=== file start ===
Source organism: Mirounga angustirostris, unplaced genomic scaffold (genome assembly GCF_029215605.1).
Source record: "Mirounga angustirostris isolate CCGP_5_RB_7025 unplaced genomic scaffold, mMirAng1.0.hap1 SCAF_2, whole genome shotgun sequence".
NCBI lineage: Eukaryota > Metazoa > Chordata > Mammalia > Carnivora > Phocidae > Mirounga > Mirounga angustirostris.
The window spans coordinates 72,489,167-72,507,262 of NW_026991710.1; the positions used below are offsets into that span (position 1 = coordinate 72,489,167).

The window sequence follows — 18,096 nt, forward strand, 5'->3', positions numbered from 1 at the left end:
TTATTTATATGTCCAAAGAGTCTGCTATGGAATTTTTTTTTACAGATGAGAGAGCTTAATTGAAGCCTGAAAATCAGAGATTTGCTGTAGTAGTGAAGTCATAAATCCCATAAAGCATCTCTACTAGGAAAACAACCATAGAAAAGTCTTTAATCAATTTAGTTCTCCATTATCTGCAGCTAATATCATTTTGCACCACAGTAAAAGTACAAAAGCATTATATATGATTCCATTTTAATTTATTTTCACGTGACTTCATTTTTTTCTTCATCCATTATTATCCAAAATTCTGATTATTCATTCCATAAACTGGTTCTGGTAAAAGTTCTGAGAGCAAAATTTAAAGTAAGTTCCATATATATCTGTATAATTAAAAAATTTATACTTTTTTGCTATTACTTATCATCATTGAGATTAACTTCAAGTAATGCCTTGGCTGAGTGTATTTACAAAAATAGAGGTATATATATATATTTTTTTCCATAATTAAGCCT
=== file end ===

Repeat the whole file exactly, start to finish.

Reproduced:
Source organism: Mirounga angustirostris, unplaced genomic scaffold (genome assembly GCF_029215605.1).
Source record: "Mirounga angustirostris isolate CCGP_5_RB_7025 unplaced genomic scaffold, mMirAng1.0.hap1 SCAF_2, whole genome shotgun sequence".
NCBI lineage: Eukaryota > Metazoa > Chordata > Mammalia > Carnivora > Phocidae > Mirounga > Mirounga angustirostris.
The window spans coordinates 72,489,167-72,507,262 of NW_026991710.1; the positions used below are offsets into that span (position 1 = coordinate 72,489,167).

The window sequence follows — 18,096 nt, forward strand, 5'->3', positions numbered from 1 at the left end:
TTATTTATATGTCCAAAGAGTCTGCTATGGAATTTTTTTTTACAGATGAGAGAGCTTAATTGAAGCCTGAAAATCAGAGATTTGCTGTAGTAGTGAAGTCATAAATCCCATAAAGCATCTCTACTAGGAAAACAACCATAGAAAAGTCTTTAATCAATTTAGTTCTCCATTATCTGCAGCTAATATCATTTTGCACCACAGTAAAAGTACAAAAGCATTATATATGATTCCATTTTAATTTATTTTCACGTGACTTCATTTTTTTCTTCATCCATTATTATCCAAAATTCTGATTATTCATTCCATAAACTGGTTCTGGTAAAAGTTCTGAGAGCAAAATTTAAAGTAAGTTCCATATATATCTGTATAATTAAAAAATTTATACTTTTTTGCTATTACTTATCATCATTGAGATTAACTTCAAGTAATGCCTTGGCTGAGTGTATTTACAAAAATAGAGGTATATATATATATTTTTTTCCATAATTAAGCCT